C. difficile fight long way from over in Quebec hospitals

Quebec’s health care system is still struggling to contain clostridium difficile infections 10 years after an outbreak that killed more than a 1,000 patients in hospitals across the province.

Grieving actor turns to Youtube to raise awareness about the risks

C. difficile risks continue

9 years ago
Duration 2:44
Quebec's health care system is still at risk of C. difficile infections 10 years after an outbreak killed more than 1,000 people.

Quebec’s health care system is still struggling to contain clostridium difficile infections 10 years after an outbreak that killed more than a 1,000 patients in hospitals across the province.

Hundreds continue to die each year from the bacteria, better known as C. difficile. The latest figures from Quebec's public health research institute (INSPQ) are for the year 2010-2011, which saw 619 people die from C. difficile infections – the highest toll in the province since the 2003-2004 outbreak.

Much room for improvement

Stephane E. Roy says not enough is being done to improve the track record of Quebec hospitals on C. difficile.

Roy’s 59-year-old mother died after being infected with C.difficile in 2004. She was in hospital for heart surgery when she contracted the virulent mutation of the bacteria now known as the “Quebec strain.”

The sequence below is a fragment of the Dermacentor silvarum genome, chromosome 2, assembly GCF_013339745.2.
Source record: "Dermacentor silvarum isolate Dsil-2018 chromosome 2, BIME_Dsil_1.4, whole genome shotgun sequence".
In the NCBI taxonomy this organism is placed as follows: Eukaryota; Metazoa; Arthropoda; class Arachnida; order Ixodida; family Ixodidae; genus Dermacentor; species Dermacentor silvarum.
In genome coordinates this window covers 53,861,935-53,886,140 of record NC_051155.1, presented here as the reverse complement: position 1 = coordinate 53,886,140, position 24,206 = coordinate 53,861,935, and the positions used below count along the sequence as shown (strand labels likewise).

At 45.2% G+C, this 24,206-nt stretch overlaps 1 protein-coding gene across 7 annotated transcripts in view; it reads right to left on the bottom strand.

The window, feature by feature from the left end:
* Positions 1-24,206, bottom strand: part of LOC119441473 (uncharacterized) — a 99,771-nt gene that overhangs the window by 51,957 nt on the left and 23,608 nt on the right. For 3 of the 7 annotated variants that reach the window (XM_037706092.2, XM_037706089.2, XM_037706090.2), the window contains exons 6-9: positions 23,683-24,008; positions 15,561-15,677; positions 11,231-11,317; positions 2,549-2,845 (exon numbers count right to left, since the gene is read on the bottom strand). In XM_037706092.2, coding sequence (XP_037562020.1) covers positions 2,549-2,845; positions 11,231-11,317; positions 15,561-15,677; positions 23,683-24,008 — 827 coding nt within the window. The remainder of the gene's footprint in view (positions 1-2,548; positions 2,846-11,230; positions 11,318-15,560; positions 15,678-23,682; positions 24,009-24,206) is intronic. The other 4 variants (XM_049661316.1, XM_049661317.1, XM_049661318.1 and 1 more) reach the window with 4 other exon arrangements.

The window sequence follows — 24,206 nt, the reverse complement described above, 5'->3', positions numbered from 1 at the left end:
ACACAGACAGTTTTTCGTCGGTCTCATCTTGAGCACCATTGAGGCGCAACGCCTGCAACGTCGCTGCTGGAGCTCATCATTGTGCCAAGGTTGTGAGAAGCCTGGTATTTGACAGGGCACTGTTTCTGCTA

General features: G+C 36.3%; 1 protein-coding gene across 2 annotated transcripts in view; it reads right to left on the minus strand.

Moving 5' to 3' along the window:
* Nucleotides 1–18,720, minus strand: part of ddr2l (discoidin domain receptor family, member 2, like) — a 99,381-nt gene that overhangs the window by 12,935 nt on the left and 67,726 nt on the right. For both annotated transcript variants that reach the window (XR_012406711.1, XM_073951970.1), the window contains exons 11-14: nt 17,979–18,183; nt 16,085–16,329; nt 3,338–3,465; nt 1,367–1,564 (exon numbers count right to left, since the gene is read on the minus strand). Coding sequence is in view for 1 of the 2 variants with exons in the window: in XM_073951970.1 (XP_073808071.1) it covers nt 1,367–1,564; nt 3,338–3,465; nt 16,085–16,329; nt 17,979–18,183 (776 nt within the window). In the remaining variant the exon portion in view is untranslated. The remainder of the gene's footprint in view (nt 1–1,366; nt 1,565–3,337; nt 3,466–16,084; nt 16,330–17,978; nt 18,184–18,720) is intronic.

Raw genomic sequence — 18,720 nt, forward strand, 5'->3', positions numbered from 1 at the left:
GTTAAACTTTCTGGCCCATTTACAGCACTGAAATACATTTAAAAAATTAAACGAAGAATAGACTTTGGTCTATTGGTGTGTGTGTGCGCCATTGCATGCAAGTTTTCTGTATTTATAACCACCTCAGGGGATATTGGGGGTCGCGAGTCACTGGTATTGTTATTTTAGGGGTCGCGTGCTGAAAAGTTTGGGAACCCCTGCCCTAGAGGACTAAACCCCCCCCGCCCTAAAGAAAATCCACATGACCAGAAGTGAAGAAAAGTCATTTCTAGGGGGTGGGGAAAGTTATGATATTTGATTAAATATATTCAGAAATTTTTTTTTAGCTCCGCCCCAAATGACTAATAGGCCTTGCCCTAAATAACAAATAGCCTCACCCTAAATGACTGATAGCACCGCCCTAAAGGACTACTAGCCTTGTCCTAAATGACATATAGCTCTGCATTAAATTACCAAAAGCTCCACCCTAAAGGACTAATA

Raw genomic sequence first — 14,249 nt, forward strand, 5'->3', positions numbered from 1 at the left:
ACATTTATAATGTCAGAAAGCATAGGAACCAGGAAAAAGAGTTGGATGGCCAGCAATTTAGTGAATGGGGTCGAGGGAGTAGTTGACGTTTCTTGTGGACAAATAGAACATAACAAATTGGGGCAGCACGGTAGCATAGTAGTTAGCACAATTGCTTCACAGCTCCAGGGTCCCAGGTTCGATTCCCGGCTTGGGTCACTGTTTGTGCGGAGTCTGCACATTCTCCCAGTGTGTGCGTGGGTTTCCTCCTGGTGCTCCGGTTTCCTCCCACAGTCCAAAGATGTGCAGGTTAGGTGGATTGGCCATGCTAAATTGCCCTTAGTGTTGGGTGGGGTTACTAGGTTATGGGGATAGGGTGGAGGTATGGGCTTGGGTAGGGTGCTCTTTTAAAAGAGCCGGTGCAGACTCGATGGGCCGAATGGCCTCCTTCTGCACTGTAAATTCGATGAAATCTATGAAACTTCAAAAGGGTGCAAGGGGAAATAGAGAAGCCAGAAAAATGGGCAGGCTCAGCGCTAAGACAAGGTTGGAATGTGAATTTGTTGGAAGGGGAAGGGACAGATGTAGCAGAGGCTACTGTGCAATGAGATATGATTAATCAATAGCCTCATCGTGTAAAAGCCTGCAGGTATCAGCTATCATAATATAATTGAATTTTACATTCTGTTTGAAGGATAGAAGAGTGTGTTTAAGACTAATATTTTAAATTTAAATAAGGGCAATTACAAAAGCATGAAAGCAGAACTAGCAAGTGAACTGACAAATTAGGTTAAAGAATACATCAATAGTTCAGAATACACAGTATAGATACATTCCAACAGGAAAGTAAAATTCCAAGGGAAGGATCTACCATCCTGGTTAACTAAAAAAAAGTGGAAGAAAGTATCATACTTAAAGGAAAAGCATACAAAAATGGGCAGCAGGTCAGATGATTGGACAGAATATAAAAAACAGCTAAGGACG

The actor is now working to raise awareness about the continuing dangers of C. difficile through an online video and petition.

“Sometimes people go into hospital for nothing serious, and never leave. And what is the government doing? They’re not talking about it - because C.difficile is the shame of our hospitals, a failure in our health system that we want to hide,” Roy says in the video.

A Montreal role model

The Montreal Heart Institute is playing a leading role in the fight to control C. difficile.

Dr. Richard Marchand of the Montreal Heart Institute says aggressive hygiene measures at the hospital have helped cut C. difficile infections to zero for the last two years. (CBC)

Strict preventive measures have seen the institute reduce cases of C. difficile originating in the hospital to zero for the last two years.

Overall, the Heart Institute's rate of hospital-acquired infection of 1.6 per cent is four times lower than the 6 to 8 per cent nosocomial infection rate typical of other North American hospitals with a similar mission.

“It’s been a tremendous fight to achieve that,” says Dr. Richard Marchand, a microbiologist and infectious disease specialist at the Heart Institute. “It’s a multifaceted fight. You can’t go to war with only one weapon.”

Among the measures adopted by the Montreal Heart Institute is the creation of a dedicated disinfection team. It also screens every new patient entering the hospital for infection and isolates those testing positive in special rooms.

Hospital housekeeping key

Dr. Marchand says budget cuts are the key impediment in the fight against C. difficile in Quebec's hospitals.

“What is cut first when we’re ordered to cut, say, half a million in an institution? Generally, it’s maintenance, it’s hygiene,” he says.

Dr. Marchand says it is also imperative that the province be more transparent with the public about the risks of C. difficile. He points to the United States government, which now requires hospitals to post their infection rates online.

“This has been the most efficient way to sensitize the population, and it would have the same impact here, both on the public and the government,” he says.


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